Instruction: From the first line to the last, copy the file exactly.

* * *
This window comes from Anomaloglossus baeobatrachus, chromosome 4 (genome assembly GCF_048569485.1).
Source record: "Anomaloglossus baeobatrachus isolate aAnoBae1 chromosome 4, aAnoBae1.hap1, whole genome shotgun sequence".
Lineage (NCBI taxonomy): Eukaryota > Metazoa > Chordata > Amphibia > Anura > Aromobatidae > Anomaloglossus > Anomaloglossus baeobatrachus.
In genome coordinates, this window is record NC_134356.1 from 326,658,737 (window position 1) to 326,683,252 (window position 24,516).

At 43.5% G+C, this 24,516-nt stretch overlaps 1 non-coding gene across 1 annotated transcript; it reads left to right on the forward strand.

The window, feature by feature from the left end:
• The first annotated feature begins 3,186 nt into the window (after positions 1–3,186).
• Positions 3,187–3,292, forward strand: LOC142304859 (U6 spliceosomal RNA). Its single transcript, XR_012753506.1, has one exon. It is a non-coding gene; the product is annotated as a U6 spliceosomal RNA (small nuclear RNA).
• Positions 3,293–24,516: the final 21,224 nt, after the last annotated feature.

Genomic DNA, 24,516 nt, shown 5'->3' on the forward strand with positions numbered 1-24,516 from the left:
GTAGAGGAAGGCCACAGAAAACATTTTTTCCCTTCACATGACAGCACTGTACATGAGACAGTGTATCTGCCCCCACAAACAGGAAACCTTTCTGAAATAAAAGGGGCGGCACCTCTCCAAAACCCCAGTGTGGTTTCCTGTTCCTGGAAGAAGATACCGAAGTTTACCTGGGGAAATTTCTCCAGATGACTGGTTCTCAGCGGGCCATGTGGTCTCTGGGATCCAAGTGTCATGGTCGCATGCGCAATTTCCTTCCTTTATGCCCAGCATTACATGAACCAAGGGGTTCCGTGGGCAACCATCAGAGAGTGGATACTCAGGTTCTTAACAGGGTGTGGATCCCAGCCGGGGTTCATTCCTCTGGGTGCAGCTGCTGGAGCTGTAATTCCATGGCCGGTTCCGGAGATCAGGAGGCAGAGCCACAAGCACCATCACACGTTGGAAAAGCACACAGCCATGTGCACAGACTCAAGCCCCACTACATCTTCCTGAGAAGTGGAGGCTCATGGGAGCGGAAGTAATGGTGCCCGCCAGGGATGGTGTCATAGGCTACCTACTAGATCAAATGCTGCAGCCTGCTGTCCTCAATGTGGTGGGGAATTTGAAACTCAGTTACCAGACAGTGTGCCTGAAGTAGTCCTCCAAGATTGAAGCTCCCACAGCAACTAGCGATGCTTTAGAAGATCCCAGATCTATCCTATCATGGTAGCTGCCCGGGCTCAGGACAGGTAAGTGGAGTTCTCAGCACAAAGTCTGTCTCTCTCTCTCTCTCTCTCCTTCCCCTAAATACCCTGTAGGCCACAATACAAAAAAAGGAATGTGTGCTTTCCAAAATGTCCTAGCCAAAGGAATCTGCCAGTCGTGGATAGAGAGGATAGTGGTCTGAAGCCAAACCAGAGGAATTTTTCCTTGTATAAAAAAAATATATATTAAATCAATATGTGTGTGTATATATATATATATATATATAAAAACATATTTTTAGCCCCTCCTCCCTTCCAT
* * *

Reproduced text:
This window comes from Anomaloglossus baeobatrachus, chromosome 4 (genome assembly GCF_048569485.1).
Source record: "Anomaloglossus baeobatrachus isolate aAnoBae1 chromosome 4, aAnoBae1.hap1, whole genome shotgun sequence".
Lineage (NCBI taxonomy): Eukaryota > Metazoa > Chordata > Amphibia > Anura > Aromobatidae > Anomaloglossus > Anomaloglossus baeobatrachus.
In genome coordinates, this window is record NC_134356.1 from 326,658,737 (window position 1) to 326,683,252 (window position 24,516).

At 43.5% G+C, this 24,516-nt stretch overlaps 1 non-coding gene across 1 annotated transcript; it reads left to right on the forward strand.

The window, feature by feature from the left end:
• The first annotated feature begins 3,186 nt into the window (after positions 1–3,186).
• Positions 3,187–3,292, forward strand: LOC142304859 (U6 spliceosomal RNA). Its single transcript, XR_012753506.1, has one exon. It is a non-coding gene; the product is annotated as a U6 spliceosomal RNA (small nuclear RNA).
• Positions 3,293–24,516: the final 21,224 nt, after the last annotated feature.

Genomic DNA, 24,516 nt, shown 5'->3' on the forward strand with positions numbered 1-24,516 from the left:
GTAGAGGAAGGCCACAGAAAACATTTTTTCCCTTCACATGACAGCACTGTACATGAGACAGTGTATCTGCCCCCACAAACAGGAAACCTTTCTGAAATAAAAGGGGCGGCACCTCTCCAAAACCCCAGTGTGGTTTCCTGTTCCTGGAAGAAGATACCGAAGTTTACCTGGGGAAATTTCTCCAGATGACTGGTTCTCAGCGGGCCATGTGGTCTCTGGGATCCAAGTGTCATGGTCGCATGCGCAATTTCCTTCCTTTATGCCCAGCATTACATGAACCAAGGGGTTCCGTGGGCAACCATCAGAGAGTGGATACTCAGGTTCTTAACAGGGTGTGGATCCCAGCCGGGGTTCATTCCTCTGGGTGCAGCTGCTGGAGCTGTAATTCCATGGCCGGTTCCGGAGATCAGGAGGCAGAGCCACAAGCACCATCACACGTTGGAAAAGCACACAGCCATGTGCACAGACTCAAGCCCCACTACATCTTCCTGAGAAGTGGAGGCTCATGGGAGCGGAAGTAATGGTGCCCGCCAGGGATGGTGTCATAGGCTACCTACTAGATCAAATGCTGCAGCCTGCTGTCCTCAATGTGGTGGGGAATTTGAAACTCAGTTACCAGACAGTGTGCCTGAAGTAGTCCTCCAAGATTGAAGCTCCCACAGCAACTAGCGATGCTTTAGAAGATCCCAGATCTATCCTATCATGGTAGCTGCCCGGGCTCAGGACAGGTAAGTGGAGTTCTCAGCACAAAGTCTGTCTCTCTCTCTCTCTCTCTCCTTCCCCTAAATACCCTGTAGGCCACAATACAAAAAAAGGAATGTGTGCTTTCCAAAATGTCCTAGCCAAAGGAATCTGCCAGTCGTGGATAGAGAGGATAGTGGTCTGAAGCCAAACCAGAGGAATTTTTCCTTGTATAAAAAAAATATATATTAAATCAATATGTGTGTGTATATATATATATATATATATAAAAACATATTTTTAGCCCCTCCTCCCTTCCAT